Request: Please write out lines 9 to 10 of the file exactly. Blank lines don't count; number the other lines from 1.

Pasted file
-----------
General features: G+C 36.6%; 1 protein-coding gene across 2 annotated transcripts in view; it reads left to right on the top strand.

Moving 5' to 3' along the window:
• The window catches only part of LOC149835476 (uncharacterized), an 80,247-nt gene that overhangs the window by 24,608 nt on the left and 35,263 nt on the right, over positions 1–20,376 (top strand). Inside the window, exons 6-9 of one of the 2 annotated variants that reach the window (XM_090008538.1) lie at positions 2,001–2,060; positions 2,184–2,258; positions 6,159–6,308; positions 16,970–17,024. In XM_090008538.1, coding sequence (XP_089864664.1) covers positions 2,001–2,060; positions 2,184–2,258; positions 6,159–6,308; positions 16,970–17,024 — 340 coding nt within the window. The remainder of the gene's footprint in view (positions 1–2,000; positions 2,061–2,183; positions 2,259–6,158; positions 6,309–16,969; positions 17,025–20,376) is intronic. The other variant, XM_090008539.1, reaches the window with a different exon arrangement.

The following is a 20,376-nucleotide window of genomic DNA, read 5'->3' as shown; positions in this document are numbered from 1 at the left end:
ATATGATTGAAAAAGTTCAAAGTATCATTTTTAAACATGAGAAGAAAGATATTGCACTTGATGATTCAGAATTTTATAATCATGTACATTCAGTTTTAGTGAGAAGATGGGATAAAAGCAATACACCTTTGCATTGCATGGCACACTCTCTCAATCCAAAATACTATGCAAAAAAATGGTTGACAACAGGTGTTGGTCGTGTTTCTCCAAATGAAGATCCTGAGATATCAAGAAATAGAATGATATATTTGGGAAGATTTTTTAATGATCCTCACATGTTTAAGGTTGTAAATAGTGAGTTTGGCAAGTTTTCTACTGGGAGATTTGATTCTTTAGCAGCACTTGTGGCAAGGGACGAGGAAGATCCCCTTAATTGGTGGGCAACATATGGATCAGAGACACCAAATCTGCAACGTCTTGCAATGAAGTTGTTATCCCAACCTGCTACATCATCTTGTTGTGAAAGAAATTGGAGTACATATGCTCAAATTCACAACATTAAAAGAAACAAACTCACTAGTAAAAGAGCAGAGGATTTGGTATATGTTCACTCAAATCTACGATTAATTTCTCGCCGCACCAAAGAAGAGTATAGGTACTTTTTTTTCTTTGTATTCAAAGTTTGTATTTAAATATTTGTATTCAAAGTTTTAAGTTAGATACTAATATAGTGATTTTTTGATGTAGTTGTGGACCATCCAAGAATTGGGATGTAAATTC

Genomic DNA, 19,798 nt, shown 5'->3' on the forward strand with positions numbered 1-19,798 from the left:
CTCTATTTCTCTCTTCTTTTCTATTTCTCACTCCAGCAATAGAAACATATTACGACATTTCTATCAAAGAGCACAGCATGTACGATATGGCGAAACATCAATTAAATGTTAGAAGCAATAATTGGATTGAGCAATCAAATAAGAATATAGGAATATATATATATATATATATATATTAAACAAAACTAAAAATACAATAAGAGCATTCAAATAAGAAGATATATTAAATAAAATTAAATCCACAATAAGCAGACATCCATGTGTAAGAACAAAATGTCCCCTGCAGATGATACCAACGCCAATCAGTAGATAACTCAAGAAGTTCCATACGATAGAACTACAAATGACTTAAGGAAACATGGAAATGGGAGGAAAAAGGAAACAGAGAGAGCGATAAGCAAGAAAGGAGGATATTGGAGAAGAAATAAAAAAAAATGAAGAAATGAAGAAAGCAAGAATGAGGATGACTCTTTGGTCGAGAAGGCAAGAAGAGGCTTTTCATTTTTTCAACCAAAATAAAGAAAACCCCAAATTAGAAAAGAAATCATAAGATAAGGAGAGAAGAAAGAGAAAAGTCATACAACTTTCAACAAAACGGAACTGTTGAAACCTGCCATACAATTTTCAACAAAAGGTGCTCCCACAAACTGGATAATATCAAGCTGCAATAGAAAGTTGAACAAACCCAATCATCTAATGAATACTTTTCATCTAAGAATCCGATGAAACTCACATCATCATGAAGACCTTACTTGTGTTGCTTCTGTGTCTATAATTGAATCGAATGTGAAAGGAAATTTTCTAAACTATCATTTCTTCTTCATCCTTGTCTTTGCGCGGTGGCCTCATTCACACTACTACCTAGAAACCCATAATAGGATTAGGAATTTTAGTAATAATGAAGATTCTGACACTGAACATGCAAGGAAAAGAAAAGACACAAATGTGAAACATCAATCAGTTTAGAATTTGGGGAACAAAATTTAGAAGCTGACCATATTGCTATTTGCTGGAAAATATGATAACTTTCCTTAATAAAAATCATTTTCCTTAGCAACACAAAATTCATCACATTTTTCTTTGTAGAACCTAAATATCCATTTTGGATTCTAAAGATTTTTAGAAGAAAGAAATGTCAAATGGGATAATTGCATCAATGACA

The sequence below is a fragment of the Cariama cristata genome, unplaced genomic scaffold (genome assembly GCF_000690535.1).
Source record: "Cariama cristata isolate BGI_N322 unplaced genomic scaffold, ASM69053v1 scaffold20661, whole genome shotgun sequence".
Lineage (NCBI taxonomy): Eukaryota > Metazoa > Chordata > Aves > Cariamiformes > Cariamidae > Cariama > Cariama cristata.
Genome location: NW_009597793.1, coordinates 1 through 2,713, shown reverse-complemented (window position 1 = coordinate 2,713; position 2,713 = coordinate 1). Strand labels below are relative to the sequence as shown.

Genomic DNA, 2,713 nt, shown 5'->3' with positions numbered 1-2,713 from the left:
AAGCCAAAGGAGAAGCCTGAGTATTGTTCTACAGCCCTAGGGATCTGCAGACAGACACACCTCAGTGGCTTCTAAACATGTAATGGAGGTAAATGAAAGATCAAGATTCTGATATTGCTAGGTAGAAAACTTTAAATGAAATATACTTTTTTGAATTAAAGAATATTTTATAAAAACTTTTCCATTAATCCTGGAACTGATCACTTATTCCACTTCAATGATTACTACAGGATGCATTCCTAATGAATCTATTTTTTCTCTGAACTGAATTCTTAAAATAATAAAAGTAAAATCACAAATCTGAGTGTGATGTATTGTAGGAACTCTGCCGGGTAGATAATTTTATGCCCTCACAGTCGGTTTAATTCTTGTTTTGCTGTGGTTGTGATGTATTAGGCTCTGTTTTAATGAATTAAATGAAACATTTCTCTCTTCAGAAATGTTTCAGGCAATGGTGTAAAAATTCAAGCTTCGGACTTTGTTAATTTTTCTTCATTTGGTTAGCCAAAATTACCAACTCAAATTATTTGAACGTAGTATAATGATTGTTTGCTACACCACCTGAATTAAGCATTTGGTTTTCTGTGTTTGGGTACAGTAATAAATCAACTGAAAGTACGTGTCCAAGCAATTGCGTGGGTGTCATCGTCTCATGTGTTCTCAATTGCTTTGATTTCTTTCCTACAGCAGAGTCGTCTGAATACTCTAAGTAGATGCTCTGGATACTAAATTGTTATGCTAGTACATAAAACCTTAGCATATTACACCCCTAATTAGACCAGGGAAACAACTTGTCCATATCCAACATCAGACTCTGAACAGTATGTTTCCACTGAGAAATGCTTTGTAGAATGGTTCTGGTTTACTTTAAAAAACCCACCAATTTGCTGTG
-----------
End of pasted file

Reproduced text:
Source record: "Cariama cristata isolate BGI_N322 unplaced genomic scaffold, ASM69053v1 scaffold20661, whole genome shotgun sequence".
Lineage (NCBI taxonomy): Eukaryota > Metazoa > Chordata > Aves > Cariamiformes > Cariamidae > Cariama > Cariama cristata.